The summer palace of the Chinese emperor is burned down, and all of Europe is outraged! Well, perhaps not all of Europe, but the most surprising aspect of this chapter to me is the reaction of the British establishment. Rather than being jingoistic, with exceptions, they seem ambivalent to opposed to the aggressive actions of Lord Elgin. This, despite the reality that the European prisoners were truly ill-treated by the Chinese when in their authority.
I suppose this makes me realize again that I tend to see people from an earlier period as bigoted and blood-thirsty when in reality they had morals just like us. These were the British who after all abolished the slave trade, despite their economic interests.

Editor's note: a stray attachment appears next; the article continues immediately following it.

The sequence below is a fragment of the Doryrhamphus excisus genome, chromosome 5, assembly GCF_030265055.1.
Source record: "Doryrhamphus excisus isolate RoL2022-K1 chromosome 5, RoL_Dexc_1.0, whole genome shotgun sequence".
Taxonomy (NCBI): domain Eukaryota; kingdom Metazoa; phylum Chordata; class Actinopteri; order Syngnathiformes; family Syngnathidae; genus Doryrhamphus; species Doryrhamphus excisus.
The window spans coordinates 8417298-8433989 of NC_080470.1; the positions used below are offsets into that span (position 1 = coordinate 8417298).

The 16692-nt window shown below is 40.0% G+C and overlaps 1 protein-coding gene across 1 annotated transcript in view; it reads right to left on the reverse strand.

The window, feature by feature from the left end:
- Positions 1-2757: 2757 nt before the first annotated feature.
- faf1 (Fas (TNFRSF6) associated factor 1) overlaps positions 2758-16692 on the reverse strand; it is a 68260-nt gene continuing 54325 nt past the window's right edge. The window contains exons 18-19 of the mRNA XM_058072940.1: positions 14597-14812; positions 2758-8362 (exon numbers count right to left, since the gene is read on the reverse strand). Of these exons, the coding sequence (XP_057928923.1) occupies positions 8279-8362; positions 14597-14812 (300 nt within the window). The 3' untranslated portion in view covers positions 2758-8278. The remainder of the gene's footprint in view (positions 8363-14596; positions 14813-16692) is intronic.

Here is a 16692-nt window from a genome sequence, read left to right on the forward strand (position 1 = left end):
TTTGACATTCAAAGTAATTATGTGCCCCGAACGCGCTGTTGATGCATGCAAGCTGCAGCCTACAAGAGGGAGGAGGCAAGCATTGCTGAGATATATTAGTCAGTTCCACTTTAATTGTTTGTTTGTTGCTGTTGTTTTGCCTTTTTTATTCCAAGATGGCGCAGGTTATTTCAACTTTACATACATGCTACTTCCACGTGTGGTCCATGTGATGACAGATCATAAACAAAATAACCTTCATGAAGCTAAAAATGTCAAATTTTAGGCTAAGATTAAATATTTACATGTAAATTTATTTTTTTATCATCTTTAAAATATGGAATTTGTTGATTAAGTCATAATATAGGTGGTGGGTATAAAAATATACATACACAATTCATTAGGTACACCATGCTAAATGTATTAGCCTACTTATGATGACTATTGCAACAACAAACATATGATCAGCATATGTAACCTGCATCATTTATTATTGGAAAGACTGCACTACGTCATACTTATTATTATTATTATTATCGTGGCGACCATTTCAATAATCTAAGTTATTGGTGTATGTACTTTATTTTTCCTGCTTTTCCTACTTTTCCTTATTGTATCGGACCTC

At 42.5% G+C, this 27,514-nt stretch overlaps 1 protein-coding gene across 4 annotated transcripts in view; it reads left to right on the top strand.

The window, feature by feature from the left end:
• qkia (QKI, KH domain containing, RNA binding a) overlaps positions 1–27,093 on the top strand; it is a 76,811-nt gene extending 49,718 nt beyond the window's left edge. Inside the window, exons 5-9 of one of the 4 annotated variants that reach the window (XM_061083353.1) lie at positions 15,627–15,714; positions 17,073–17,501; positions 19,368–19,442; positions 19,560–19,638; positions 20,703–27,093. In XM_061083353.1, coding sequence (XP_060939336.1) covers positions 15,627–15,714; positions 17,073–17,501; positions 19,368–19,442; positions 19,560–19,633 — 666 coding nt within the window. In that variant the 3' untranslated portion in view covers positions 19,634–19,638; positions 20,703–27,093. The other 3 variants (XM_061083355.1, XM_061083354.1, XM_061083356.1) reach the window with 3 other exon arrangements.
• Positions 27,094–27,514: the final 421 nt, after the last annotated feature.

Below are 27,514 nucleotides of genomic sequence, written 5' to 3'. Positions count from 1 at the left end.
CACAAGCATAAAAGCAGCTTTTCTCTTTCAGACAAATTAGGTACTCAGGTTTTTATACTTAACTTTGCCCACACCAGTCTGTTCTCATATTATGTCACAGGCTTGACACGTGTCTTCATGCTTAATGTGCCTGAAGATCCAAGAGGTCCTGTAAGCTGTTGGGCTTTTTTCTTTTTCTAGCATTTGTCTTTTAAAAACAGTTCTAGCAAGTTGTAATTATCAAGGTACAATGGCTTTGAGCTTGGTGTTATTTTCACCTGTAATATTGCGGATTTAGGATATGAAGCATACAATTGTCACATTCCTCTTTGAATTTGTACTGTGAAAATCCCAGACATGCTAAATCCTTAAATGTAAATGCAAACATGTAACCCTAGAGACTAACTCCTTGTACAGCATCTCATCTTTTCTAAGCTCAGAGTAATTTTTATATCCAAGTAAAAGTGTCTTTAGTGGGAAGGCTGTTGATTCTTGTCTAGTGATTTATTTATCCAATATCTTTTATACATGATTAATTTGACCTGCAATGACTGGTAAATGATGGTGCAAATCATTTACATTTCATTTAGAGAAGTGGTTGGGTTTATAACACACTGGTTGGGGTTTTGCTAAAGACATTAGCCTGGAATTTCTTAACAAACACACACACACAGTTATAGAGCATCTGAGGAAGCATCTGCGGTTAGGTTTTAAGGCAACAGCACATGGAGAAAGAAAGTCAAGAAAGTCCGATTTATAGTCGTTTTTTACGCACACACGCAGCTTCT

Much of the rest of the chapter is focused on where it should be, on China. The emperor has fled, and his brother is left holding the bag in Beijing. This is a dynasty without virtue at the head. There is great power politics, and possible aid from Russia, along with foreign mercenaries. It’s amusing to read about the Chinese evaluation of Americans as “pure and honest.” How things have changed.
Much of the latter portion of the chapter was hard for me to follow, in that it alludes to the complicated and confused impressions of the Taiping by the rebels, and various diplomatic efforts involving Europeans, Taiping, and the Manchus. Additionally, there seem to be a fair number of European freelancers operating between the various groups.
Total and utter chaos. No one seems to know what’s going on.